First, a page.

Cataract Surgery

Click here to download and print our cataract surgery handbook

caractsurgeryWhat Is a Cataract?
Inside the front of the eye is a lens, much like the lens of a camera. Its function is to focus light rays onto the retina (the film in the camera) at the back of the eye, which then transmits pictures of what you see to the brain. This lens must remain clear for the light to properly pass through and reach the retina. When all or part of the lens becomes cloudy, like a whitewashed window, the vision becomes blurred. This clouding is referred to as a cataract. A cataract is part of the lens. It is not a film or growth over the eye.

Causes of Cataracts
There are several types of cataracts. Some can be present from birth (congenital) and others can form due to an injury to the head or eye (traumatic). Some are disease related (diabetes). Most cataracts are the result of the normal aging process of the eye. Over 95% of today?s population over 60 years of age have some degree of cataract development.

Symptoms of a Cataract
Dimming and blurring of vision are the main symptoms of cataracts. Colors may seem faded or altered and reading may become difficult or even impossible. With some types of cataracts, sunlight, car headlights, or halos around lights at night may be very irritating and interfere with vision. Many patients feel as though a film is covering their eye, however, this is really the cataract (clouded lens) which is obstructing vision from inside the eye and is not a film on its surface (Fig. 1).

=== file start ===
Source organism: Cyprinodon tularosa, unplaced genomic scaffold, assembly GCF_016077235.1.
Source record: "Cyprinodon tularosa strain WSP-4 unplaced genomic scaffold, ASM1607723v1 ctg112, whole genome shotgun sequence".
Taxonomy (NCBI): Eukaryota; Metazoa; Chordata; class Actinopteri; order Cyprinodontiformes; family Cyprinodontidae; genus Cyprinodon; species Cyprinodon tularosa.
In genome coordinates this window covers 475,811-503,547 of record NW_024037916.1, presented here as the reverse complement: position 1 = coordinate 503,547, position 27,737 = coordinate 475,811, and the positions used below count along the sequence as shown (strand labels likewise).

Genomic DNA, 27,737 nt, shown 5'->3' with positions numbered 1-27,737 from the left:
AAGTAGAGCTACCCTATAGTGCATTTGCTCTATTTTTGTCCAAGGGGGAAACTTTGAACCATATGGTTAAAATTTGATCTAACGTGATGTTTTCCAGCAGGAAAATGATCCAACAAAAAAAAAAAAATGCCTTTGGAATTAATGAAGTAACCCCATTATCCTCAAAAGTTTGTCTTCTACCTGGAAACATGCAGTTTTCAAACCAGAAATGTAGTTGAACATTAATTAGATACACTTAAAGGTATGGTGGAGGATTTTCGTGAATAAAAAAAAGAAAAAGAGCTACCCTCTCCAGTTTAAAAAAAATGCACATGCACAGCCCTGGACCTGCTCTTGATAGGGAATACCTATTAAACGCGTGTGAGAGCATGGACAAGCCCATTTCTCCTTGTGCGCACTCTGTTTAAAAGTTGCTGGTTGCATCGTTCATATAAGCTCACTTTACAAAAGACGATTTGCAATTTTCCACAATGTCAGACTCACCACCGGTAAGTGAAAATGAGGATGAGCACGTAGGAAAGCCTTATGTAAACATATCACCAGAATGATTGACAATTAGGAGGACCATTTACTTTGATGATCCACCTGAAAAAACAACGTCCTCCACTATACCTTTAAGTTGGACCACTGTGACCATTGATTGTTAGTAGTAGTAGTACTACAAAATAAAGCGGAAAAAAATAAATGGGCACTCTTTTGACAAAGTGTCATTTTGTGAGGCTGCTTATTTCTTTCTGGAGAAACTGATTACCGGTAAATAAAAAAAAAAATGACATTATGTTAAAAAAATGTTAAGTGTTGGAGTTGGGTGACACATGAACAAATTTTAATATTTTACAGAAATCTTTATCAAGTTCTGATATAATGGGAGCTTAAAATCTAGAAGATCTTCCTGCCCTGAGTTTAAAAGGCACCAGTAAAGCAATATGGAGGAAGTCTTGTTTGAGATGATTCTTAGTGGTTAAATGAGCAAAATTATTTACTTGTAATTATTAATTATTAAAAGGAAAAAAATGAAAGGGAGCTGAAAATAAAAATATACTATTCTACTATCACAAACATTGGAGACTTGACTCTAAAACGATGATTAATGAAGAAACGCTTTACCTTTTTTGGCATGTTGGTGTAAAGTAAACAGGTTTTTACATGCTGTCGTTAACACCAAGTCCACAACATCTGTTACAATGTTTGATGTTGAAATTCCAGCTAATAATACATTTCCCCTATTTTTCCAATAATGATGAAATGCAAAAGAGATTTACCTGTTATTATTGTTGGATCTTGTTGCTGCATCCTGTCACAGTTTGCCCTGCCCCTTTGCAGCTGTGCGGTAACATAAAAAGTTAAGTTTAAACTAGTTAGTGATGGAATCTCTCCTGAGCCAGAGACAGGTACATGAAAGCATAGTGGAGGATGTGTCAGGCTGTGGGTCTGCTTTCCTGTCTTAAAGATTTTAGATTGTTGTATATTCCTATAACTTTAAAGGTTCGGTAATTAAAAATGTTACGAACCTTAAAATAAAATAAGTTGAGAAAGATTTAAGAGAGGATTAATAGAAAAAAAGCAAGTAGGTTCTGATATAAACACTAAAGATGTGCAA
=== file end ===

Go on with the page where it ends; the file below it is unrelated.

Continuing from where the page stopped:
Treatment for a Cataract
Surgery is the only effective treatment for cataracts when glasses are no longer an option. There are no medicines, diets, or drops that will make a cataract go away. There is no laser surgery available at the present time to remove a cataract.

Decision to Have A Cataract Removed
In the great majority of cases, you are the one who will decide when to have cataract surgery. In the past, surgeons usually waited until a cataract reached the mature or ripe stage to remove it. However, modern surgical advances have made it safe and possible to perform cataract surgery at any stage of development. Therefore, if you are not able to drive a car and your lifestyle requires it; if you have difficulty reading and you do a lot of it; if you cannot do your own shopping; if you are losing a lot of golf balls; if you are forced to make significant changes in your way of life because of poor vision, you will probably want, and can, have your cataract removed. Cataract surgery is the most successful of any surgery on the body with success rates of 98% or higher.